Here above you can see a persistant drag on the labor market in the form of the steady decline in the number of people employed by the U.S. Postal Service. As you can see this is a political/technological phenomenon that long predates the recession, but larger economic problems seem to have exacerbated the decline.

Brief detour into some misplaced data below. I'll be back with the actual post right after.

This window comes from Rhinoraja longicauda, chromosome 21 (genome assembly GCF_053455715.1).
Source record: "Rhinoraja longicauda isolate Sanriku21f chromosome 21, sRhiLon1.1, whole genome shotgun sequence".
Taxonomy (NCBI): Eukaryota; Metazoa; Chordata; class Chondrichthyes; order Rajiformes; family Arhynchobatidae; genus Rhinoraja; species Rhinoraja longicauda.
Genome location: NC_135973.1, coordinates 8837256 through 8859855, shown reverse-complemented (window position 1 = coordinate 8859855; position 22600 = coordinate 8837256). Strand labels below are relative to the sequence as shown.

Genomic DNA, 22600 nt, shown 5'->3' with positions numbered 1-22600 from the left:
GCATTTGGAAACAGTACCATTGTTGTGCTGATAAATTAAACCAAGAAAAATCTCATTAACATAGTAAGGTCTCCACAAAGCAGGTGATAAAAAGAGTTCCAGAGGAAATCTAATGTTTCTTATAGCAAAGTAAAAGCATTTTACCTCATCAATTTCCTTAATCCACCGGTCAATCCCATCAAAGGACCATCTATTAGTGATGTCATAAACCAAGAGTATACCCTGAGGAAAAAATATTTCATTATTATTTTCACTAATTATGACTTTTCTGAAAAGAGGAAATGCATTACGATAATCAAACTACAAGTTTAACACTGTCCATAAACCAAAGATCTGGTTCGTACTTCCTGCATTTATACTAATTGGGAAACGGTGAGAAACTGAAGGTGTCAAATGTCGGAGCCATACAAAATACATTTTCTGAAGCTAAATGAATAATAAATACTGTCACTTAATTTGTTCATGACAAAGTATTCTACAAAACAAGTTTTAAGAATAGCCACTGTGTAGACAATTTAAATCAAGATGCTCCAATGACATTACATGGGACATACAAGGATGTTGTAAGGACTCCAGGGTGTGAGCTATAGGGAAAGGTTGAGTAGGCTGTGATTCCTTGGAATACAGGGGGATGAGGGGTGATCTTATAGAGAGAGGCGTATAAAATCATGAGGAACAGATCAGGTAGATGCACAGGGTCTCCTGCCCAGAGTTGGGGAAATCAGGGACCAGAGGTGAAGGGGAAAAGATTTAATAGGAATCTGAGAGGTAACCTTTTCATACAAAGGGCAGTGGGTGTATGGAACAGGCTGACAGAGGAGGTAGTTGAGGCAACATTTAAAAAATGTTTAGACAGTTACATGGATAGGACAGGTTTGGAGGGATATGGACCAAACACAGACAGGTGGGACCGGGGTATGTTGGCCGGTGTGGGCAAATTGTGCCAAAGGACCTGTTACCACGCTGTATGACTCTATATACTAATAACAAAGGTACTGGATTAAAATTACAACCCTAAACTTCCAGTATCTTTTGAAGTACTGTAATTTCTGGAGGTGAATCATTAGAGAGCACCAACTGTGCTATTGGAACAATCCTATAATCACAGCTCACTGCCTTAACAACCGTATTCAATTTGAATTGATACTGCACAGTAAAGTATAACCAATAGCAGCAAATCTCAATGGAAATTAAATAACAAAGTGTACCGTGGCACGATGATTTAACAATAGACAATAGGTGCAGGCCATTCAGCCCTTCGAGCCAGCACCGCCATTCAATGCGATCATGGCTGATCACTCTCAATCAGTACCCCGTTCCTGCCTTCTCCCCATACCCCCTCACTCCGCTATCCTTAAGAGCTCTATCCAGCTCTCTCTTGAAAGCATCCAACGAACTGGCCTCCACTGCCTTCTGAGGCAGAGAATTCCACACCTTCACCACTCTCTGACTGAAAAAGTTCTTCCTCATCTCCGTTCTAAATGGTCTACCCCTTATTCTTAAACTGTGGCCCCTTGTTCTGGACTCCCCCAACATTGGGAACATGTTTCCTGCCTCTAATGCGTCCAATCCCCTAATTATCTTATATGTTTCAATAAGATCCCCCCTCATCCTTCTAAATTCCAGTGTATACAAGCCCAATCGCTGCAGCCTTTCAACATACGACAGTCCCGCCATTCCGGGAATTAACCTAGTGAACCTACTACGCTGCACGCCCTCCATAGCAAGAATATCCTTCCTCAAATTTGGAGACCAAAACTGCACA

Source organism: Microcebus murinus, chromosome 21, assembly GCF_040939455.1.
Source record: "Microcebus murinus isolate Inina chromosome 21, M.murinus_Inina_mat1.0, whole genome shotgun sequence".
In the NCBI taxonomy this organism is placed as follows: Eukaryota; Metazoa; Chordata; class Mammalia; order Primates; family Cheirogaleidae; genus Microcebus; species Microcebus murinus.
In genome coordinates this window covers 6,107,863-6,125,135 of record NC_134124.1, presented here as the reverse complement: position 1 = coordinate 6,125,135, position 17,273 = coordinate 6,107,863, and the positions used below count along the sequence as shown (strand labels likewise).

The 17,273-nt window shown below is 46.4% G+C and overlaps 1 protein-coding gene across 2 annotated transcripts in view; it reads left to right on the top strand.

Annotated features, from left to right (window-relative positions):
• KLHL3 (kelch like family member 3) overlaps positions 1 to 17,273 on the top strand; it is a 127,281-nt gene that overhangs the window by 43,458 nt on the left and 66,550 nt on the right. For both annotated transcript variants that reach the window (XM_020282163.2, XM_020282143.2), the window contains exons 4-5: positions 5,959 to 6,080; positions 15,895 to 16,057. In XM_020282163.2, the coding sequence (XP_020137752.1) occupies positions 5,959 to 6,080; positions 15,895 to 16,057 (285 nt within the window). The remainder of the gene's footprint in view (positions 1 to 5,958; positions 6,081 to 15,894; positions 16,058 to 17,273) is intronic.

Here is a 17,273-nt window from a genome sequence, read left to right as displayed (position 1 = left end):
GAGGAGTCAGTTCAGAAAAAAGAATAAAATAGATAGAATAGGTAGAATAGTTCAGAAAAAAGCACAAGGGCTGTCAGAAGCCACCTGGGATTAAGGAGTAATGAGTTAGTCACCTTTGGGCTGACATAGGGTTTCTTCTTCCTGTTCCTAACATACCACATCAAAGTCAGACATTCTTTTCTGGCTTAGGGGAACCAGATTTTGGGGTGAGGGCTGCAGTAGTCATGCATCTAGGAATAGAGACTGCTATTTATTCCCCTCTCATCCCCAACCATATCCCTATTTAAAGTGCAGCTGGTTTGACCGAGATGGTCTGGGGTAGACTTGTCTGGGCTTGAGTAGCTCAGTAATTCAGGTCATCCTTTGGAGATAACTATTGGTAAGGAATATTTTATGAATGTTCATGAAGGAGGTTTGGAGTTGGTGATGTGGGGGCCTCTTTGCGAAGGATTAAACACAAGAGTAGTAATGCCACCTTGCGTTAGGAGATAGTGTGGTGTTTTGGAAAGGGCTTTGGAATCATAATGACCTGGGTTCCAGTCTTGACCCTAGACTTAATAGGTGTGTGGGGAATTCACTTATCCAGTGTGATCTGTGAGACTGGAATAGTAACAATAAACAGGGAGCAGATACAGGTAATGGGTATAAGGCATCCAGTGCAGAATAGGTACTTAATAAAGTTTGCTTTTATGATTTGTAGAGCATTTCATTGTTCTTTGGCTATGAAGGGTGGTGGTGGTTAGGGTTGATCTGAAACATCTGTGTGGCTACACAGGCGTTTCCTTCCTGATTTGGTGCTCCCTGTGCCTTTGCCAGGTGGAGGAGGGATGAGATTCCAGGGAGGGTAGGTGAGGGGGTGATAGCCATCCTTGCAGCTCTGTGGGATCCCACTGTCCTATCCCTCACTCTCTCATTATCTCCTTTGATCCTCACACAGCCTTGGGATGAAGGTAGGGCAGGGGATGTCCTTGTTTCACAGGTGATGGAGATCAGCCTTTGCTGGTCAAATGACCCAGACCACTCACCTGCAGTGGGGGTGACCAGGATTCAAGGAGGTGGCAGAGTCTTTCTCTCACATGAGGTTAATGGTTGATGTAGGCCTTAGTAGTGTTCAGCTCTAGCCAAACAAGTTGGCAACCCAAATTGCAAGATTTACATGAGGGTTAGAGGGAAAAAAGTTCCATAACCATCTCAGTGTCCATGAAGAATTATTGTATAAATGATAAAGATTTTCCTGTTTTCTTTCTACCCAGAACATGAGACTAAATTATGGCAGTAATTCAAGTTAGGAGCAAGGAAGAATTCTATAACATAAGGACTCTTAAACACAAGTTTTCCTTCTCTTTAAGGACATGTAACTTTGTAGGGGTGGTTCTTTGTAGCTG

This also helps you remember one of the ways that short-term unemployment has long-term costs. Even when the economy's quite healthy, there's always someting like this happening. Some industry that's changing or declining and some class of workers losing their jobs. If aggregate demand is high and unemployment is low, what happens then is that employers in growing industries are eager to catch the folks falling out of declining ones. They're out there on the prowl, hunting for available labor. As a side-effect of their own voracious appetite for workers, people gain information (about what places and industries and specific occupations need workers) and they gain skills (as people get trained for in-demand occupations or learn firm-specific skills related to growing firms). But when overall demand is weak, this loop is cut. Knowledge about how to do the job of a postal worker gets less and less valuable with every passing day, but the people who are overinvested in that skillset aren't bombarded with alternate knowledge. So when you let the labor market weakness linger, you end up dealing a permanent blow to human capital.